The carriers may be more self-serving but there is still a tradition of service and many inside the companies they really believe that E911 is vital and must be kept as it is. Universal Service is easy to justify as long as you don't step back and recognize that the costs are just as artificial as the funding and that we can do far better.
To add to the confusion, the term "VoIP" used as if it describes a well defined service that must look like telephony. After all, it acts just like a phone call and we read about complicated protocols that depend on services. Those must be phone switches. That's like the blind men describing an elephant as being like a tree or a snake.
Voice of IP is simply a descriptive term and not a brand. It's not even a protocol. There are protocols such as SIP (Session Initiation Protocol) and RTP (Real Time Protocol) that are used in creating what I call faux telephony but that's only one flavor. There are many variations that needn't look like telephony at all and the connections are direct from PC to PC. Voice conversations (and far more) are bundled in today's personal computers and many PDAs. It's a fairly simple idea. Skype, for example, creates encrypted point to point connections with better quality than normal telephones. Why not full quality stereo sound? The legacy network is that it is engineered with upper bounds on quality and it is just a "given"!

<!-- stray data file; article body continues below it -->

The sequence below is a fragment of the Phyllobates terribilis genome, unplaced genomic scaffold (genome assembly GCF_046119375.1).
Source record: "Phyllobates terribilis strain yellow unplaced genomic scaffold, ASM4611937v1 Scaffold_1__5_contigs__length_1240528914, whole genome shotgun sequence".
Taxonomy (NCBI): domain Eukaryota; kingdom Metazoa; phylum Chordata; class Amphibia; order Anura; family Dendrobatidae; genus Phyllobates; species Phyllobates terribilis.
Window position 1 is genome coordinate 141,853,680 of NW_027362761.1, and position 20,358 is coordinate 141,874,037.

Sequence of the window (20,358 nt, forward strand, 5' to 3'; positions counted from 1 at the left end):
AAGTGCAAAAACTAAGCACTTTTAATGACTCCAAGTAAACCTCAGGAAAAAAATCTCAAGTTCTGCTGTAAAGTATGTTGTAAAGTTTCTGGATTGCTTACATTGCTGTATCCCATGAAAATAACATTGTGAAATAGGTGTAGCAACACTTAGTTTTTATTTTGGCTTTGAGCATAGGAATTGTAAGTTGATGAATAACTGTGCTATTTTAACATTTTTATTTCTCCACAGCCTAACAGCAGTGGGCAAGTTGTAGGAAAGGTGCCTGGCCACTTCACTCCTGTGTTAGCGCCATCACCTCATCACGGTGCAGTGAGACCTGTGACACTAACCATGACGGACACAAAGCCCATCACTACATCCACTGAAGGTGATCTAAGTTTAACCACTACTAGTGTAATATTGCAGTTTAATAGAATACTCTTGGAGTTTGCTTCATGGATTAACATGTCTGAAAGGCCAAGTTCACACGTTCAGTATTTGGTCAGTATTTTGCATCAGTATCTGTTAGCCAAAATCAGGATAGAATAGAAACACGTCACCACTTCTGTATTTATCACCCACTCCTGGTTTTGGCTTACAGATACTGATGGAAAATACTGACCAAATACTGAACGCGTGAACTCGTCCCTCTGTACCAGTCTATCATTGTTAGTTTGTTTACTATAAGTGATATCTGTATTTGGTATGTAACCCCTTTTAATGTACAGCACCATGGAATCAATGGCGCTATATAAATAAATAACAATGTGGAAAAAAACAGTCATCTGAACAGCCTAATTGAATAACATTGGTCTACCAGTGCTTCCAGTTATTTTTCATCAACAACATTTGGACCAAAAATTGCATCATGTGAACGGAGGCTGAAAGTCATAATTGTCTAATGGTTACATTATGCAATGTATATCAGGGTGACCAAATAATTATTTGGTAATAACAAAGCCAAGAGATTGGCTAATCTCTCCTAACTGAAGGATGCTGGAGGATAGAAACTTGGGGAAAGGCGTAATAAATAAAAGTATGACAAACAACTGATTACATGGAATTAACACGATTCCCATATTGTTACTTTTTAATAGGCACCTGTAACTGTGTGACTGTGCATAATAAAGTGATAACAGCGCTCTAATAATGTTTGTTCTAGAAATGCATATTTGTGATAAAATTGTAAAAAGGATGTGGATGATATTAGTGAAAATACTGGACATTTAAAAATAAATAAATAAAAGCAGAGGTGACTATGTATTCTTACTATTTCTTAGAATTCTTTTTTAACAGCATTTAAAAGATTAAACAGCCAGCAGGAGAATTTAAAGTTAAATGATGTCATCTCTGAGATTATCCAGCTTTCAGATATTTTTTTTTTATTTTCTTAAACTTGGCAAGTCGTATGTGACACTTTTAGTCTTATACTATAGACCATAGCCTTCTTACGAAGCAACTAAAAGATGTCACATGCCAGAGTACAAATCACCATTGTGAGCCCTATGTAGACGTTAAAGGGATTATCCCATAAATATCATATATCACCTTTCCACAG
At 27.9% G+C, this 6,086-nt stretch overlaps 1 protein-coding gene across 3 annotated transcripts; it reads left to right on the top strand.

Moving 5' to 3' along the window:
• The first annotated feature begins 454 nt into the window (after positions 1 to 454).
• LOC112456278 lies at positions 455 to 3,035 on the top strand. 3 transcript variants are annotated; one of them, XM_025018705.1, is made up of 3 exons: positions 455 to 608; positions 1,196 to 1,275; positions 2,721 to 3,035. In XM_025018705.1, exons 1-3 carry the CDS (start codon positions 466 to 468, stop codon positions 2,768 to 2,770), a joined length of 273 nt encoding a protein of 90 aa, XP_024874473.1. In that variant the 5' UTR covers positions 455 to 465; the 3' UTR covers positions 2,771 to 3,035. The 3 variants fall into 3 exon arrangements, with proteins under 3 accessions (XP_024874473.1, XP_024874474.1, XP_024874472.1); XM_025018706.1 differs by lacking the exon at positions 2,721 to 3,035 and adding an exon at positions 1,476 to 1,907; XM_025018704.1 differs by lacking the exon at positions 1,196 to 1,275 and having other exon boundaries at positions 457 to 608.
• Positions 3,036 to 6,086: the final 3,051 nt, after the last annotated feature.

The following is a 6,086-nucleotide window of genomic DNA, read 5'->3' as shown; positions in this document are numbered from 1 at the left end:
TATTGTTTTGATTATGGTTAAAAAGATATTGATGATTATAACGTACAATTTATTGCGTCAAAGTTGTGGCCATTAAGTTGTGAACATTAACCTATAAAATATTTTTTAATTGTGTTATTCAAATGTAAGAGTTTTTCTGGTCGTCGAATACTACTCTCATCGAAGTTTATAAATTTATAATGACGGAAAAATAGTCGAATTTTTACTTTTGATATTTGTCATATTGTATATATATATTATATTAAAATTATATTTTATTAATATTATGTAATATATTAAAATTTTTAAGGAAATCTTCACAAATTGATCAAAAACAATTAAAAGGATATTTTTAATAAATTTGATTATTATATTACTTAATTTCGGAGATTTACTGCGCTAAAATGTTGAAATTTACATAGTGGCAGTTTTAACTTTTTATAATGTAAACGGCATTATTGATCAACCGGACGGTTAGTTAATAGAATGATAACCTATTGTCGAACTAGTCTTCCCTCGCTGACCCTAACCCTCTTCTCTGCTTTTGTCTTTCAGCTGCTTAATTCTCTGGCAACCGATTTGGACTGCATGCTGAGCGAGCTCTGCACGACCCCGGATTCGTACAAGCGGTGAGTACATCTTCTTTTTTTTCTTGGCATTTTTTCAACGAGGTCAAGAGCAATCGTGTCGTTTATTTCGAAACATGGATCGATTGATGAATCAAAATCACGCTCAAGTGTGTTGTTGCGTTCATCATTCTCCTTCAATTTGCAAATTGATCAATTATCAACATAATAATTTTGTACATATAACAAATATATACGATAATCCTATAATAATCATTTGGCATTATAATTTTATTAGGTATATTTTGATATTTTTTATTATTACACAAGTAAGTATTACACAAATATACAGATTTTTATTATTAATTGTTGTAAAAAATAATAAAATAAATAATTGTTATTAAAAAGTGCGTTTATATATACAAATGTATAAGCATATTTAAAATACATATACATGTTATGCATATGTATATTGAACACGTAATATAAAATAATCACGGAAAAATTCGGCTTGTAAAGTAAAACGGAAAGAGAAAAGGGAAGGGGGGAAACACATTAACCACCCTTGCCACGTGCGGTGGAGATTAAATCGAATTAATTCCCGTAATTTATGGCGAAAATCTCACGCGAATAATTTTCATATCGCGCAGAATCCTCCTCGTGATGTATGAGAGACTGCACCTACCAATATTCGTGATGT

Services like Vonage are targeted because they have the temerity to package VoIP in a way that looks familiar to the owners of traditional telephones. It works just like the legacy phone network but without the phone network. It only touches the network as a courtesy for bridging calls between the old and new networks. In reality the legacy phone network itself is just an illusion -- it is rapidly using the same VoIP protocols itself. The incumbents will spend a lot of time arguing about the policies and then admit it is all a pointless exercise in regulatory gaming because they are no longer buying the equipment. They generate an incredible amount of fury as if there were vital issues at stake but it is about nothing but posturing that service to maintain the illusion of telephony.
Instead of looking for relief from the burden of funding these societal services they are seeking others share the burden because it creates an expense where innovation has eliminated all costs. Better to deny us all the benefits than risk transparency.